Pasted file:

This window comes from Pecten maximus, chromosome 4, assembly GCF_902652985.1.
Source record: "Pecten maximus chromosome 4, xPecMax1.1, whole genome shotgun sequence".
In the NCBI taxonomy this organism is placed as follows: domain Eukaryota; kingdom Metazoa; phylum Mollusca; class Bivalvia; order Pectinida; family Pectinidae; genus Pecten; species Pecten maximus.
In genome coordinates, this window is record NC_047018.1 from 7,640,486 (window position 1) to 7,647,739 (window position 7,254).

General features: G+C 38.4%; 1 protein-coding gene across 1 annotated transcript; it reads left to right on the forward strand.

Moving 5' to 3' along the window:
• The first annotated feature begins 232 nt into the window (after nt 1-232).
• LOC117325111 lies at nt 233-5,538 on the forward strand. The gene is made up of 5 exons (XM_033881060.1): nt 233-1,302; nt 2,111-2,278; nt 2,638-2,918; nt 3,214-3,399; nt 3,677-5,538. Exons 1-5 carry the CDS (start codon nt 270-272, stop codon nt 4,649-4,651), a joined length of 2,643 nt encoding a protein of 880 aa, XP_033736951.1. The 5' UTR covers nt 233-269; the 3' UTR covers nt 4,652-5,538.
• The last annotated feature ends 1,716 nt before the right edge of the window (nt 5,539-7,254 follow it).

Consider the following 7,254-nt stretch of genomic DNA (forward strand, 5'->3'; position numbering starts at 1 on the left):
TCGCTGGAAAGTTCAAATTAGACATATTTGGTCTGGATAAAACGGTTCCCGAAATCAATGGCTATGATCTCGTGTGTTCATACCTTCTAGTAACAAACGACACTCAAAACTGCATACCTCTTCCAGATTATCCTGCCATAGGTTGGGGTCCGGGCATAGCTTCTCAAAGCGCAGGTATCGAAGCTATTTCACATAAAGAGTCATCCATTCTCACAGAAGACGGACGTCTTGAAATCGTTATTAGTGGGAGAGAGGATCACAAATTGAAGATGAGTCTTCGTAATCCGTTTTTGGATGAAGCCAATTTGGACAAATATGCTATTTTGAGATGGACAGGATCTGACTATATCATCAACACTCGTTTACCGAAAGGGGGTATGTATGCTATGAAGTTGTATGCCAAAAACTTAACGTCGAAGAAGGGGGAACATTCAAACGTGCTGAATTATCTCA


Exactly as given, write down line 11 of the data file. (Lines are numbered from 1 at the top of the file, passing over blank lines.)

TCGCTGGAAAGTTCAAATTAGACATATTTGGTCTGGATAAAACGGTTCCCGAAATCAATGGCTATGATCTCGTGTGTTCATACCTTCTAGTAACAAACGACACTCAAAACTGCATACCTCTTCCAGATTATCCTGCCATAGGTTGGGGTCCGGGCATAGCTTCTCAAAGCGCAGGTATCGAAGCTATTTCACATAAAGAGTCATCCATTCTCACAGAAGACGGACGTCTTGAAATCGTTATTAGTGGGAGAGAGGATCACAAATTGAAGATGAGTCTTCGTAATCCGTTTTTGGATGAAGCCAATTTGGACAAATATGCTATTTTGAGATGGACAGGATCTGACTATATCATCAACACTCGTTTACCGAAAGGGGGTATGTATGCTATGAAGTTGTATGCCAAAAACTTAACGTCGAAGAAGGGGGAACATTCAAACGTGCTGAATTATCTCA